NYSE Chairman Begins Global Sales Pitch

Dirk Beveridge
The Associated Press

June 14, 1995

London -- Two weeks into his new job, New York Stock Exchange Chairman Richard A. Grasso began a global sales pitch to urge foreign companies to list on the stock market, a top priority of his tenure.

"It is the global product base that will gradually change the New York list," Grasso said Wednesday during his first trip abroad as head of the world's largest stock market.

Grasso was in London and Rome this week to meet with European exchange leaders and government officials, including Bank of England Governor Eddie George. He was also visiting executives from companies who seem like good prospects for listing on the exchange.

For the exchange, potential non-U.S. pickings far exceed those available domestically, where increased competition from the computerized Nasdaq Stock Market and other comers are a growing threat to the NYSE.

Grasso says there are 2,300 foreign companies that could probably meet the financial tests for listing on the NYSE. By adding the top 700 of these to the Big Board, the exchange would increase the value of its listed companies by $4 trillion, to $9.1 trillion.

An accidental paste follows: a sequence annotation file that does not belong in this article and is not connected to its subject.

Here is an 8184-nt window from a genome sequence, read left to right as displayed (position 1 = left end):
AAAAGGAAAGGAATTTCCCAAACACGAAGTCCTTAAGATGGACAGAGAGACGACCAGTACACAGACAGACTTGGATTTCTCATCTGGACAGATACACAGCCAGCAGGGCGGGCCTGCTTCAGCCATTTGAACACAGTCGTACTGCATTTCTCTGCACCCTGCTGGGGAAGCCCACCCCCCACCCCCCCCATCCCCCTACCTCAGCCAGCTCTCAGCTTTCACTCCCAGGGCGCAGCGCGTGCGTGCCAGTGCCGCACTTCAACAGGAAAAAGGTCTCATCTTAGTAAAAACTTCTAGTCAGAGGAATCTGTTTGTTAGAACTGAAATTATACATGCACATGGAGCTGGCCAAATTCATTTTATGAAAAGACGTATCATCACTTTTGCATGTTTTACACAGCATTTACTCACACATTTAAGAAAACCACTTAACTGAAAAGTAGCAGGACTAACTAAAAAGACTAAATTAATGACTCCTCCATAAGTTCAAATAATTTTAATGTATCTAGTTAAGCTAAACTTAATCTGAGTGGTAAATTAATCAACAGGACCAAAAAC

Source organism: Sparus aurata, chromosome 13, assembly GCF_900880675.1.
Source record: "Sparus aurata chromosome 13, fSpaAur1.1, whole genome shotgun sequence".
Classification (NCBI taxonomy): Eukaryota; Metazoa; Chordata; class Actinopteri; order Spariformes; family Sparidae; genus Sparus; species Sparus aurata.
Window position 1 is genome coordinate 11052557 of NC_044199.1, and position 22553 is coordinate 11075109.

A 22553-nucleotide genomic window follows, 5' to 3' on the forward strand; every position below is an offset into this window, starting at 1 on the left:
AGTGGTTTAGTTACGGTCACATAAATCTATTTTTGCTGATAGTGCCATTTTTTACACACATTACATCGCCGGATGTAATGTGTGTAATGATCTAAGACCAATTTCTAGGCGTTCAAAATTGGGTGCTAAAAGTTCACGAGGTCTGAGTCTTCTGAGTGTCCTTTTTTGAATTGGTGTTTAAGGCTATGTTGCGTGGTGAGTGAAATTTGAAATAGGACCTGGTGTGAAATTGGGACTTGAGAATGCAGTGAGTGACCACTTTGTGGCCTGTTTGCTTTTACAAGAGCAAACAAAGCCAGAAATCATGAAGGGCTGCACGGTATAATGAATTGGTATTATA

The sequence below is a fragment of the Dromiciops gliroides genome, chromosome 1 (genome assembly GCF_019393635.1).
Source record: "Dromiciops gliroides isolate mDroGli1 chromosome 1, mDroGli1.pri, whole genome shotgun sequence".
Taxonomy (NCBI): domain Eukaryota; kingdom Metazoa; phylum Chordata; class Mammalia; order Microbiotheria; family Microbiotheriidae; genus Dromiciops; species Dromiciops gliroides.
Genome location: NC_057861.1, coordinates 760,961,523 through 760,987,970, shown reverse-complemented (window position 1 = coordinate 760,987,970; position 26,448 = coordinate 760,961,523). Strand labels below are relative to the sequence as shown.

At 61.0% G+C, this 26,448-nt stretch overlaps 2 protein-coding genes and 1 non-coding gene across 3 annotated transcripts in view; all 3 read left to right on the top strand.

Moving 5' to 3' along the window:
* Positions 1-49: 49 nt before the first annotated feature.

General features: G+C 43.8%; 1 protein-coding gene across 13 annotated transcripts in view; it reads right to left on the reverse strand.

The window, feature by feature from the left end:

That is around 10 times the potential new market that NYSE executives are pursuing in the United States, Grasso told a group of financial journalists.

The exchange's short-term goal is to double its current foreign listings, now at about 230 companies. Grasso said he can do this in two to three years, noting the number has already doubled over the past three and a half years.

The foreign companies have become some of Wall Street's most hotly traded stocks. The British drugmaker Glaxo was the most active NYSE share in 1992. Last year, Telefonos de Mexico had the most shares traded.

For a foreign company seeking to list in the United States, the big lure is a huge pool of investors with lots of cash.

The big drawback is the requirement that listed companies comply with U.S. accounting rules, a process that can be complicated and expensive. This is not a problem in many other markets - companies choosing to list on the London Stock Exchange, for example, find the accounting standards less stringent.

Often, corporations from the so-called "emerging markets" of the Third World find this hurdle less burdensome because they virtually are starting from scratch when they seek to go public and set up their bookkeeping.

"You sort of have less of an issue with an Indonesian or a Chinese company than you have with a developed nation, like Germany," said Robert G. Britz, group executive vice president of the NYSE.

Copyright 1995. The Associated Press. All Rights Reserved.